Screening for Celiac Disease in Rheumatology: HLA First?

Hakim Rahmoune, Nada Boutrid, Mounira Amrane, Belkacem Bioud

International Journal of Celiac Disease

Screening for Celiac Disease in Rheumatology: HLA First?

Hakim Rahmoune1,, Nada Boutrid1, Mounira Amrane2, Belkacem Bioud1

1Pediatrics Department, Setif University Hospital; Setif-1 University, Algeria

2Biochemistry Department, Setif University Hospital; Setif-1 University, Algeria

Abstract

HLA genes have been shown to be strongly associated with a large repertoir of autoimmune diseases including Rheumatoid Arthritis (RA), Juvenile idiopathic arthritis (JIA) and Celiac Disease (CD). The present article will discuss what is the place of performing celiac disease associated serology in face of a rheumatologic patient, when gluten enteropaty is suspected. More specifically, should HLA be done prior to the serology? Unnecessary serial serological CD screening in such rheumatology patients could be avoided by performing an HLA typing, as a long-life marker of genetically CD-susceptible patients.

Cite this article:

  • Hakim Rahmoune, Nada Boutrid, Mounira Amrane, Belkacem Bioud. Screening for Celiac Disease in Rheumatology: HLA First?. International Journal of Celiac Disease. Vol. 5, No. 1, 2017, pp 30-32. http://pubs.sciepub.com/ijcd/5/1/2
  • Rahmoune, Hakim, et al. "Screening for Celiac Disease in Rheumatology: HLA First?." International Journal of Celiac Disease 5.1 (2017): 30-32.
  • Rahmoune, H. , Boutrid, N. , Amrane, M. , & Bioud, B. (2017). Screening for Celiac Disease in Rheumatology: HLA First?. International Journal of Celiac Disease, 5(1), 30-32.
  • Rahmoune, Hakim, Nada Boutrid, Mounira Amrane, and Belkacem Bioud. "Screening for Celiac Disease in Rheumatology: HLA First?." International Journal of Celiac Disease 5, no. 1 (2017): 30-32.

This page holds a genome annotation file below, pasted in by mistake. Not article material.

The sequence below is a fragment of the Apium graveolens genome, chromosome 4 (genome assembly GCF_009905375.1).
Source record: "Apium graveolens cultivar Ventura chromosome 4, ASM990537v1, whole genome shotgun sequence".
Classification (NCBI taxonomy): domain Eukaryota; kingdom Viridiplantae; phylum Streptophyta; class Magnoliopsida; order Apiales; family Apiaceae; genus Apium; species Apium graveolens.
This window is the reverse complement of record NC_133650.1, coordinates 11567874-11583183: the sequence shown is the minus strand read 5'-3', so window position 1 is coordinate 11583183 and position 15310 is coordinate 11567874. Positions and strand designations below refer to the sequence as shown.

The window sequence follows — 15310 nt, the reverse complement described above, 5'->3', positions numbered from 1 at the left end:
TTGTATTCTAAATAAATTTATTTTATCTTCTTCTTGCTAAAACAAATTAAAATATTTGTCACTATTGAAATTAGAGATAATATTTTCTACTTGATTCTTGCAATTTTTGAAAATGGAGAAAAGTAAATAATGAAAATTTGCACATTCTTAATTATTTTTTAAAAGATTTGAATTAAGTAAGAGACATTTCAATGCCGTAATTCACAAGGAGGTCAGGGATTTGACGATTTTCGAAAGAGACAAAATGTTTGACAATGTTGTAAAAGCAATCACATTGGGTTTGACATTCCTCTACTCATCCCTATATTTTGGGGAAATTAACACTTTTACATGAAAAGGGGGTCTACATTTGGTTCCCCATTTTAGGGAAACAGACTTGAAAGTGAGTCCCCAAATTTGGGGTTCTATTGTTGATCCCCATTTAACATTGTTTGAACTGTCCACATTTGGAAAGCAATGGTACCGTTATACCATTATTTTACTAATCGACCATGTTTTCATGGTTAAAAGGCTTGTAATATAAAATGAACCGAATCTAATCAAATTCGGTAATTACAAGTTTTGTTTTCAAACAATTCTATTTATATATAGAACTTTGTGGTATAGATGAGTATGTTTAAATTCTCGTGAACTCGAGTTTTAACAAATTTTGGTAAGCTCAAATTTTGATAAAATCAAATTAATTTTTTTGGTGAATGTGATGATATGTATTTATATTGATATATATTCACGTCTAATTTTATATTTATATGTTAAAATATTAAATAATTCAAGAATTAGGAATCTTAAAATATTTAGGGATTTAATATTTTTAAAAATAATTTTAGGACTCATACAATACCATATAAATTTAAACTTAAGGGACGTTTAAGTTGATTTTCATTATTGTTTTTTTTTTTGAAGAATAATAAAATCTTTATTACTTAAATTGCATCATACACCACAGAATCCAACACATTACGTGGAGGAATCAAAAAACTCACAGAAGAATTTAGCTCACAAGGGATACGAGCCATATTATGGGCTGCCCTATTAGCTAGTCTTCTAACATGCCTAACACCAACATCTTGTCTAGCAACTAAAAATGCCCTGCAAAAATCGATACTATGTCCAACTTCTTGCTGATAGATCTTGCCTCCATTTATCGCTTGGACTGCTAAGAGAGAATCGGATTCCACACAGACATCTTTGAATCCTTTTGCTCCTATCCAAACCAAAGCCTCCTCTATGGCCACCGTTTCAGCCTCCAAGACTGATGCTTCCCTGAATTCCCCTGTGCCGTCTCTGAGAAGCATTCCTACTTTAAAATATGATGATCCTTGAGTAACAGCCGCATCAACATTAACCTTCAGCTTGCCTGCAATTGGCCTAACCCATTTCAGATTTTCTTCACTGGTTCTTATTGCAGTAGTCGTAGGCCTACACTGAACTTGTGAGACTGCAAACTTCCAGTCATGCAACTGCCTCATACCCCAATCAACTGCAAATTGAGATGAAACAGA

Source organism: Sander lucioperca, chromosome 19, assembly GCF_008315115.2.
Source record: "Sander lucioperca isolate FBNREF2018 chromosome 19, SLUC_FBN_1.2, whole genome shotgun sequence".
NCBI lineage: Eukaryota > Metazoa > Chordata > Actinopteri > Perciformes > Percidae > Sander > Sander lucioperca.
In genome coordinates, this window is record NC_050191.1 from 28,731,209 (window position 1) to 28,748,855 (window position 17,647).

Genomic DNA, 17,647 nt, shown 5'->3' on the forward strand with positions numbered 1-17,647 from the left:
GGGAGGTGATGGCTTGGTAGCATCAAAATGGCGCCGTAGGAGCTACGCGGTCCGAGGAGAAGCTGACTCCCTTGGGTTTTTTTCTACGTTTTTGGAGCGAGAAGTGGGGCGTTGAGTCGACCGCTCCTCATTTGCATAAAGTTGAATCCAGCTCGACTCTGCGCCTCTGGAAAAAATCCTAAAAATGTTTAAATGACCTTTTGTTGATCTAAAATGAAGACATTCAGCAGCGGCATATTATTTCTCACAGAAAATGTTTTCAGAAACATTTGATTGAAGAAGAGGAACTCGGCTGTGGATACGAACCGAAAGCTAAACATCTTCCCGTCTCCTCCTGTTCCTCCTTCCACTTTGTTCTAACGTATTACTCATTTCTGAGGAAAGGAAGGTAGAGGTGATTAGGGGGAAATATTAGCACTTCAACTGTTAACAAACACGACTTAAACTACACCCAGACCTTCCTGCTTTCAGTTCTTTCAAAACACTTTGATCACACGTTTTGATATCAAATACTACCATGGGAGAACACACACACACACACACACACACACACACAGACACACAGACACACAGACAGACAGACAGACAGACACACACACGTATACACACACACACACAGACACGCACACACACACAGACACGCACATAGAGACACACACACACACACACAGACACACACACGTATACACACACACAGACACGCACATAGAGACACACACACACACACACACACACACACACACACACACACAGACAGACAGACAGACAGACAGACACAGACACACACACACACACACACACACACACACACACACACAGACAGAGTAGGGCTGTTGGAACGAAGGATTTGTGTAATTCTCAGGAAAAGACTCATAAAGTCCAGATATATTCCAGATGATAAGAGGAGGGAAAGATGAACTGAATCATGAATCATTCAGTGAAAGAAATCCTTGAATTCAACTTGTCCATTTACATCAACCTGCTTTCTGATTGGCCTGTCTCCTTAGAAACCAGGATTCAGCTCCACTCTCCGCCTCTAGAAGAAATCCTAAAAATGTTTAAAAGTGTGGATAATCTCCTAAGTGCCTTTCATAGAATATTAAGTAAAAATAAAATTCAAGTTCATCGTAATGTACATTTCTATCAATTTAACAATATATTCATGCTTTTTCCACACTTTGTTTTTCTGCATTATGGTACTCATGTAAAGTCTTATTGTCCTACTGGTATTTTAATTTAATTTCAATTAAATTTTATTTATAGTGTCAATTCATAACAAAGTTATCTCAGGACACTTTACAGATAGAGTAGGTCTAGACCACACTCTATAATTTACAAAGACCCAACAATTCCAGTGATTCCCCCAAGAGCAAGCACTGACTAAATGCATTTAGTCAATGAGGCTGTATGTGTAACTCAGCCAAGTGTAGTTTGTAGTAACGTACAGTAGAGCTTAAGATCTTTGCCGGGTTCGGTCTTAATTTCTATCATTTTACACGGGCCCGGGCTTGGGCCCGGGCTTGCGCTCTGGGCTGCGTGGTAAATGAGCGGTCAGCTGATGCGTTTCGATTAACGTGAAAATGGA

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1. Introduction

During the past decades, an accumulating evidence shows a dramatic rise in the frequency of autoimmune diseases, including Rheumatic (i.e. Rheumatoid Arthritis, RA) and gastrointestinal (i.e.Celiac Disease, CD) conditions [1].

Celiac disease, as an example of a well-described pathophysiological autoimmunity, is diagnosed via a myriad of laboratory tests discussed in recent guidelines from the European Society for Pediatric Gastroenterology, Hepatology and Nutrition, the American College of Gastroenterology and the World Gastroenterology Organisation: Immunoglobulin A anti-tissue transglutaminase (IgA-TTG) serology is thus considered as first-line test (as IgA-TTG greater than 10 times the upper limit of normal has a specificity and positive predictive value of 100%), while omiting intestinal biopsy for diagnosis is still controversial. The decreasing cost of HLA-typing may increase its use as a genetic background screening tool [2].

HLA genes are, in fact linked to a panel of autoimmune conditions by proven causative effects, the best known descriptions are CD and RA as well as Type 1 Diabetes [3].

Genes encoding human leukocyte antigen (HLA) are located in the major histocompatibility complex (MHC) on chromosome 6. Particualrly, HLA class II genomic region encodes the HLA-DR, HLA-DQ and HLA-DP proteins involved in presentation of peptides to HLA-class II-restricted CD4+ T-helper cells., and this region is associated with a large panel of autoimmune conditions [4].

2. HLA invlovment in Rheuamtoid Arthritis, Juvenile Idiopathic Arthritis and Celiac Disease

In both CD and RA, immune responses to modified protein antigens induce a loss of tolerance. In these two conditions, the antigen specific interaction between B and T cells is likely to drive an amplification loop, and lead to both T and B cell responses towards the target proteins involved [5]

RA and CD are also autoimmune diseases sharing a strong association with class II HLAs: individuals carrying HLA-DQ2.5 and/or HLA-DQ8 alleles present an increased risk of developing coeliac disease, whereas those carrying HLA-DR alleles have an increased risk of developing RA [6].